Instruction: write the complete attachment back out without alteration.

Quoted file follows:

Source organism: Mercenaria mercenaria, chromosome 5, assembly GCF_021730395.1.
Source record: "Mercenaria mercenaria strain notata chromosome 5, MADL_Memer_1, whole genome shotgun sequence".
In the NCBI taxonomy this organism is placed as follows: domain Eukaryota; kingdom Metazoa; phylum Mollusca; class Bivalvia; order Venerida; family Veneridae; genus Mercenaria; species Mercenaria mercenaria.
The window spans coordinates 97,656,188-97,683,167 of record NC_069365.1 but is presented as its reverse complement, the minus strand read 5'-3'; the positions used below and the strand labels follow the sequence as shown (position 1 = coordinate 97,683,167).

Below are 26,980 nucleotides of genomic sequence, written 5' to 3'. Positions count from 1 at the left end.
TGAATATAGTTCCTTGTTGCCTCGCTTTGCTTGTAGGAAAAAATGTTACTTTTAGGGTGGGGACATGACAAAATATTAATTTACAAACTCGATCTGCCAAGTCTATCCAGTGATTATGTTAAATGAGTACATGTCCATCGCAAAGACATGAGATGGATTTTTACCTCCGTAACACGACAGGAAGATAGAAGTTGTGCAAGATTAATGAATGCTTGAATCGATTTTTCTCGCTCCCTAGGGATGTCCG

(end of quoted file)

Source organism: Mercenaria mercenaria, chromosome 5, assembly GCF_021730395.1.
Source record: "Mercenaria mercenaria strain notata chromosome 5, MADL_Memer_1, whole genome shotgun sequence".
In the NCBI taxonomy this organism is placed as follows: domain Eukaryota; kingdom Metazoa; phylum Mollusca; class Bivalvia; order Venerida; family Veneridae; genus Mercenaria; species Mercenaria mercenaria.
The window spans coordinates 97,656,188-97,683,167 of record NC_069365.1 but is presented as its reverse complement, the minus strand read 5'-3'; the positions used below and the strand labels follow the sequence as shown (position 1 = coordinate 97,683,167).

Below are 26,980 nucleotides of genomic sequence, written 5' to 3'. Positions count from 1 at the left end.
TGAATATAGTTCCTTGTTGCCTCGCTTTGCTTGTAGGAAAAAATGTTACTTTTAGGGTGGGGACATGACAAAATATTAATTTACAAACTCGATCTGCCAAGTCTATCCAGTGATTATGTTAAATGAGTACATGTCCATCGCAAAGACATGAGATGGATTTTTACCTCCGTAACACGACAGGAAGATAGAAGTTGTGCAAGATTAATGAATGCTTGAATCGATTTTTCTCGCTCCCTAGGGATGTCCG